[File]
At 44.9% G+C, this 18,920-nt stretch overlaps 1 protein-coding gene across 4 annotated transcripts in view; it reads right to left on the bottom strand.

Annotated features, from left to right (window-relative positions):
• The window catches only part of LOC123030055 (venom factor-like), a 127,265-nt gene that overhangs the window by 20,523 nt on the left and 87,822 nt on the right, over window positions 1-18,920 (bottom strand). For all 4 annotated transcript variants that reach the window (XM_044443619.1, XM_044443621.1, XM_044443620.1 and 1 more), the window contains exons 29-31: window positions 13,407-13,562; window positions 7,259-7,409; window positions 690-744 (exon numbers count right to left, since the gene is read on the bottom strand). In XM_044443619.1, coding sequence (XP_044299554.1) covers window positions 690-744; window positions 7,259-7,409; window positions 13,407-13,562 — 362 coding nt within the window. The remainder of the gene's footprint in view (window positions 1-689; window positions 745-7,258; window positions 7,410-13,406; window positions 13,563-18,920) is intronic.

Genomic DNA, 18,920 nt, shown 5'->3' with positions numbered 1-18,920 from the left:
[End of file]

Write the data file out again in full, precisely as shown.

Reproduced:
At 44.9% G+C, this 18,920-nt stretch overlaps 1 protein-coding gene across 4 annotated transcripts in view; it reads right to left on the bottom strand.

Annotated features, from left to right (window-relative positions):
• The window catches only part of LOC123030055 (venom factor-like), a 127,265-nt gene that overhangs the window by 20,523 nt on the left and 87,822 nt on the right, over window positions 1-18,920 (bottom strand). For all 4 annotated transcript variants that reach the window (XM_044443619.1, XM_044443621.1, XM_044443620.1 and 1 more), the window contains exons 29-31: window positions 13,407-13,562; window positions 7,259-7,409; window positions 690-744 (exon numbers count right to left, since the gene is read on the bottom strand). In XM_044443619.1, coding sequence (XP_044299554.1) covers window positions 690-744; window positions 7,259-7,409; window positions 13,407-13,562 — 362 coding nt within the window. The remainder of the gene's footprint in view (window positions 1-689; window positions 745-7,258; window positions 7,410-13,406; window positions 13,563-18,920) is intronic.

Genomic DNA, 18,920 nt, shown 5'->3' with positions numbered 1-18,920 from the left: